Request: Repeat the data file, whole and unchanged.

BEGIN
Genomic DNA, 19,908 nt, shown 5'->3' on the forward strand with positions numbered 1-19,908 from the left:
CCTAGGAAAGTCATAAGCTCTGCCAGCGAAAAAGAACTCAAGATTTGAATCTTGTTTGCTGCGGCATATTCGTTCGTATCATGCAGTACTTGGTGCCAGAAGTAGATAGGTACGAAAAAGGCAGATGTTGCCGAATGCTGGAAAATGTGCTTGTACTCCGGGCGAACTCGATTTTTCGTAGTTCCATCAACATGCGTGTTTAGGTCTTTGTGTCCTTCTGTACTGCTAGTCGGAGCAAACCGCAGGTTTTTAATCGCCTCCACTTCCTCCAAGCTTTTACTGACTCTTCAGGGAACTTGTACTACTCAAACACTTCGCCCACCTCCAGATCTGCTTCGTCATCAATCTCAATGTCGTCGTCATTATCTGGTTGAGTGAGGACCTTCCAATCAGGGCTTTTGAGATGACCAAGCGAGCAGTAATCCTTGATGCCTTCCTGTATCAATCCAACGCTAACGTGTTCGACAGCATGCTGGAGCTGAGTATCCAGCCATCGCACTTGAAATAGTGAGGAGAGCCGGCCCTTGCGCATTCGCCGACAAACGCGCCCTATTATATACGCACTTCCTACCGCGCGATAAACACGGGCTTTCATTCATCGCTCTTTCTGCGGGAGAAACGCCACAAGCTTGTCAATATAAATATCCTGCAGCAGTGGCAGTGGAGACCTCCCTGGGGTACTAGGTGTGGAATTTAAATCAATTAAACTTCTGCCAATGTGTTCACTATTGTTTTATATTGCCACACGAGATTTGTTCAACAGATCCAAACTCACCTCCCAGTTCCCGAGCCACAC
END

Genomic DNA, 19,908 nt, shown 5'->3' on the forward strand with positions numbered 1-19,908 from the left:
CCTAGGAAAGTCATAAGCTCTGCCAGCGAAAAAGAACTCAAGATTTGAATCTTGTTTGCTGCGGCATATTCGTTCGTATCATGCAGTACTTGGTGCCAGAAGTAGATAGGTACGAAAAAGGCAGATGTTGCCGAATGCTGGAAAATGTGCTTGTACTCCGGGCGAACTCGATTTTTCGTAGTTCCATCAACATGCGTGTTTAGGTCTTTGTGTCCTTCTGTACTGCTAGTCGGAGCAAACCGCAGGTTTTTAATCGCCTCCACTTCCTCCAAGCTTTTACTGACTCTTCAGGGAACTTGTACTACTCAAACACTTCGCCCACCTCCAGATCTGCTTCGTCATCAATCTCAATGTCGTCGTCATTATCTGGTTGAGTGAGGACCTTCCAATCAGGGCTTTTGAGATGACCAAGCGAGCAGTAATCCTTGATGCCTTCCTGTATCAATCCAACGCTAACGTGTTCGACAGCATGCTGGAGCTGAGTATCCAGCCATCGCACTTGAAATAGTGAGGAGAGCCGGCCCTTGCGCATTCGCCGACAAACGCGCCCTATTATATACGCACTTCCTACCGCGCGATAAACACGGGCTTTCATTCATCGCTCTTTCTGCGGGAGAAACGCCACAAGCTTGTCAATATAAATATCCTGCAGCAGTGGCAGTGGAGACCTCCCTGGGGTACTAGGTGTGGAATTTAAATCAATTAAACTTCTGCCAATGTGTTCACTATTGTTTTATATTGCCACACGAGATTTGTTCAACAGATCCAAACTCACCTCCCAGTTCCCGAGCCACAC